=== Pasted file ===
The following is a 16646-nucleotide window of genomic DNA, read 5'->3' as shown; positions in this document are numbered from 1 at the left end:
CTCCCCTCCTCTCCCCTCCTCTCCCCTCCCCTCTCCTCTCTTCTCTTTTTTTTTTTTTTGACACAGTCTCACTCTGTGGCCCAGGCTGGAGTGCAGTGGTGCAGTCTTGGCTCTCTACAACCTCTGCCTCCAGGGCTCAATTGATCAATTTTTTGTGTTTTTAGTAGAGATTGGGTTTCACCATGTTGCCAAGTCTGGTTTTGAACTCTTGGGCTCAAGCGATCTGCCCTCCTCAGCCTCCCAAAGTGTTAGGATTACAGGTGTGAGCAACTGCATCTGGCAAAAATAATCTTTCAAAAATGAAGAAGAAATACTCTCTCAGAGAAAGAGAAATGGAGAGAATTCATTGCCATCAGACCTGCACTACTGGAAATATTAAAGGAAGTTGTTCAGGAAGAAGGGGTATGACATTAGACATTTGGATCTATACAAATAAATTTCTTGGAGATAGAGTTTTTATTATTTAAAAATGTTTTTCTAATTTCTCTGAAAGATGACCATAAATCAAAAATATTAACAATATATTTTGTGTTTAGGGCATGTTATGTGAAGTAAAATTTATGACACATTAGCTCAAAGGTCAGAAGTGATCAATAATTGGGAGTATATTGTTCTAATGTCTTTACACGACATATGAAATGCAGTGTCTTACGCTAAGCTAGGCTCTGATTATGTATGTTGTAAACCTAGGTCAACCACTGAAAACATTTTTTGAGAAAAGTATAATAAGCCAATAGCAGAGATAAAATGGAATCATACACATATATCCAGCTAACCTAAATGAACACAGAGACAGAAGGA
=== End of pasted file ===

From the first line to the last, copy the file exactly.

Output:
The following is a 16646-nucleotide window of genomic DNA, read 5'->3' as shown; positions in this document are numbered from 1 at the left end:
CTCCCCTCCTCTCCCCTCCTCTCCCCTCCCCTCTCCTCTCTTCTCTTTTTTTTTTTTTTGACACAGTCTCACTCTGTGGCCCAGGCTGGAGTGCAGTGGTGCAGTCTTGGCTCTCTACAACCTCTGCCTCCAGGGCTCAATTGATCAATTTTTTGTGTTTTTAGTAGAGATTGGGTTTCACCATGTTGCCAAGTCTGGTTTTGAACTCTTGGGCTCAAGCGATCTGCCCTCCTCAGCCTCCCAAAGTGTTAGGATTACAGGTGTGAGCAACTGCATCTGGCAAAAATAATCTTTCAAAAATGAAGAAGAAATACTCTCTCAGAGAAAGAGAAATGGAGAGAATTCATTGCCATCAGACCTGCACTACTGGAAATATTAAAGGAAGTTGTTCAGGAAGAAGGGGTATGACATTAGACATTTGGATCTATACAAATAAATTTCTTGGAGATAGAGTTTTTATTATTTAAAAATGTTTTTCTAATTTCTCTGAAAGATGACCATAAATCAAAAATATTAACAATATATTTTGTGTTTAGGGCATGTTATGTGAAGTAAAATTTATGACACATTAGCTCAAAGGTCAGAAGTGATCAATAATTGGGAGTATATTGTTCTAATGTCTTTACACGACATATGAAATGCAGTGTCTTACGCTAAGCTAGGCTCTGATTATGTATGTTGTAAACCTAGGTCAACCACTGAAAACATTTTTTGAGAAAAGTATAATAAGCCAATAGCAGAGATAAAATGGAATCATACACATATATCCAGCTAACCTAAATGAACACAGAGACAGAAGGA